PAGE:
The third and final target on their list is a trap. Instead of taking out their intended victim, Gal and Jay witness a bizarre pagan ritual, a suicide watched and applauded by half-naked people in creepy straw masks. When Jay tries to interfere, the cultists chase after them into a series of tunnels, where a violent and nervewracking battle leaves Gal dead. Jay rushes home to his family, only to find the cult attacking their house. Kidnapped and bearing his own mask, Jay becomes the center of a new ritual, a forced knife-fight with a cloaked figure who, in the movie’s sickening final twist, turns out to be his wife and child. A horrified Jay is crowned king, the cultists applaud, annnnd scene.
I go through this unusual amount of plot summary with you so that you understand when I say I’m not leaving out anything of significance that might explain or flesh out the plot. The film isn’t designed to be subtle, it’s designed to be indecipherable. I get the literal aspects of the plot, at least to the vague extent that the film allows. The cult selected Jay (for some unknown reason) to perform this ritual (to some unknown end) and hired him to kill these people (some of whom are presumably cultists, which is why they thank him) as part of that scheme, although it doesn’t really make sense why they would. What I don’t understand is what the point of this story is supposed to be. What’s the connection between the troubled marriage and its violent end? What’s the significance of the three victims on the kill list? Why does this story take this form?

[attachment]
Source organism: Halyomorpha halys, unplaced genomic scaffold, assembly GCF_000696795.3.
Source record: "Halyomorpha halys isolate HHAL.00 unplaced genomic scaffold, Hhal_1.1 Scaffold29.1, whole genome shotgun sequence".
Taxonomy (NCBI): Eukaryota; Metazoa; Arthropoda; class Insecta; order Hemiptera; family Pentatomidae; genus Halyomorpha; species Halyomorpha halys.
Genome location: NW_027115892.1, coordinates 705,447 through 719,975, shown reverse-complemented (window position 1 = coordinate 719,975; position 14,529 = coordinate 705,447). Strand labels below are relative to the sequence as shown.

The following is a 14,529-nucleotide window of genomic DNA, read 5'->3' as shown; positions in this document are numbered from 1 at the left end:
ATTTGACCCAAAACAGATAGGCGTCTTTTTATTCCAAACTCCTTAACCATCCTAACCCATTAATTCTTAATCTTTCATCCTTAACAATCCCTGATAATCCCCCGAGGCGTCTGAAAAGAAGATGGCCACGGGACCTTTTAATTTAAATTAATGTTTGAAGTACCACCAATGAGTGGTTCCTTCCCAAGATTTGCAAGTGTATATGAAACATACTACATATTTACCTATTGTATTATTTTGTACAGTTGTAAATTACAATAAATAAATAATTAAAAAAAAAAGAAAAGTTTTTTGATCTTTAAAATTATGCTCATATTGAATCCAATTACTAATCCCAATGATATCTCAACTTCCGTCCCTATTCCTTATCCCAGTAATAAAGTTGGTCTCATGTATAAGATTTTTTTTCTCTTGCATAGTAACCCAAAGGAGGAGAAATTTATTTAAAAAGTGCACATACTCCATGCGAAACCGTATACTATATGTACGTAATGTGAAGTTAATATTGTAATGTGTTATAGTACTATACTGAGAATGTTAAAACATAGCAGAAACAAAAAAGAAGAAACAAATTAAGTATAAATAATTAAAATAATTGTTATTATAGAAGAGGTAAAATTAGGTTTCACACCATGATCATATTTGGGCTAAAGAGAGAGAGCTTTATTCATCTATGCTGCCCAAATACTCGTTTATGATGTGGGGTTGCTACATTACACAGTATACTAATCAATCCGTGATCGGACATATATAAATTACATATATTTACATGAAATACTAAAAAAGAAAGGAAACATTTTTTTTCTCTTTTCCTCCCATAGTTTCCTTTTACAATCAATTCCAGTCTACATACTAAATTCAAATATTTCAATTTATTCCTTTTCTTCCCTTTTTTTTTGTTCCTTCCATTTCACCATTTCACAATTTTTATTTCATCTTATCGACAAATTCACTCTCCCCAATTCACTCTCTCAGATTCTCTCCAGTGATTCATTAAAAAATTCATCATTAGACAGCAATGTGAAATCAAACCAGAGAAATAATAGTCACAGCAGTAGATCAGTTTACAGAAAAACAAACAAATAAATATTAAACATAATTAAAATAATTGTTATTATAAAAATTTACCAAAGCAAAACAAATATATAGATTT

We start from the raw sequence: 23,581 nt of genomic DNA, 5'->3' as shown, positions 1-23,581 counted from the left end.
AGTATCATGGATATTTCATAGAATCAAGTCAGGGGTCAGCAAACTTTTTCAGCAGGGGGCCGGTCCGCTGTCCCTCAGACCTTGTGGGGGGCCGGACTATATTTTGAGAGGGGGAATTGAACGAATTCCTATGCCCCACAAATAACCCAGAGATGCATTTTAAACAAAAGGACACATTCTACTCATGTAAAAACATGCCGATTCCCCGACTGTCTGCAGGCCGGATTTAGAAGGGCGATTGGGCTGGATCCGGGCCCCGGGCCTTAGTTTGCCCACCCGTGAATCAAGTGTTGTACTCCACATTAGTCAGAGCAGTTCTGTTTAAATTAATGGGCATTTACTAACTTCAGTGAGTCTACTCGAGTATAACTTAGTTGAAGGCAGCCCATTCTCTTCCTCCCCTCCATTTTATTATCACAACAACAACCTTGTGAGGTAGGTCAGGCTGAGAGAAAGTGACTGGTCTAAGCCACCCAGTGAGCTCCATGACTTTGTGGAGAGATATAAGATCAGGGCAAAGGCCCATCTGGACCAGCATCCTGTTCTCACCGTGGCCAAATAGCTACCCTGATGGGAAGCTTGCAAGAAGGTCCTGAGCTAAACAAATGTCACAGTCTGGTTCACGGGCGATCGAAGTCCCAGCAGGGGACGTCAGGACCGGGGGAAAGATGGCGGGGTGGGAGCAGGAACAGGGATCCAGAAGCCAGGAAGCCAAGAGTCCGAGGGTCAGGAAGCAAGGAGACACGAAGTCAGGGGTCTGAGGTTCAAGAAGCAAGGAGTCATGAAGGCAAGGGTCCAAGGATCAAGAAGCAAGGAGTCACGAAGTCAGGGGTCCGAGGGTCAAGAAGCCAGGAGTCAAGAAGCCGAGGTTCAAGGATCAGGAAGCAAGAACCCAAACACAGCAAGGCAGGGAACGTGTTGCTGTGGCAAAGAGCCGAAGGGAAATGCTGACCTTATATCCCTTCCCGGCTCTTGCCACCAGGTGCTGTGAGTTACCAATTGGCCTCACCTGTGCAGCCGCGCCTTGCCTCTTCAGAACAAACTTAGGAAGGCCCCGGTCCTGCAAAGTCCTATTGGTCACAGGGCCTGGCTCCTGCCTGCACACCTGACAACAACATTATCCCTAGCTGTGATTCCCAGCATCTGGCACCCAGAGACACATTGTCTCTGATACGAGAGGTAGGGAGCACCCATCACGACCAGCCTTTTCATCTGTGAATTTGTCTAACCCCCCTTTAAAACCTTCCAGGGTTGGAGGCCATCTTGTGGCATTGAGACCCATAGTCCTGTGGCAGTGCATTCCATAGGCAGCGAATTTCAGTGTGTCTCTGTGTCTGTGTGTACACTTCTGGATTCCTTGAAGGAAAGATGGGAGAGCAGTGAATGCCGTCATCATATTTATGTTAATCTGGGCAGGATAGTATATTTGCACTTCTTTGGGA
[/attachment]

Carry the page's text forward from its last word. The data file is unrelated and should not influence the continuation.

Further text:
The movie’s underlying logic is nightmarishly nonsensical, even as individual scenes strive for kitchen-sink realism–complex emotional relationships, minimalist action, generic locations, hand-held cinematography. It’s like someone threw Dogme 95 and The Wicker Man into a blender and hit frappé. It’s a domestic melodrama that stops developing after the first act, when it turns into a thriller that’s too minimalist to be thrilling, and then finally a horror movie that doesn’t make any sense or connect strongly to anything that’s come before it. It sort of makes sense as a mood piece (today’s mood: discomfort), but is so bogged down by details and clues that seem as though they should add up to something that the whole effect is more frustrating and boring than upsetting. It doesn’t seem as though the movie has anything to say–or if it does, it can’t be heard from deep inside its own ass. Ben Wheatley is a good director who gets strong performances out of his actors and has an eye for staging the macabre. What he needs is a sensible foundation for those talents, and hopefully someday someone else’s script will provide him with one. Kill List has been on my list for a while; if it’s on your list, kill it. Kill it off your list like I wish I’d killed Kill List off my list when I had the chance to kill it. List. Kill List.
Killtoberfest 3 continues! Click here for more horror (but not horrible) reviews, including Killtoberfests 1 and 2.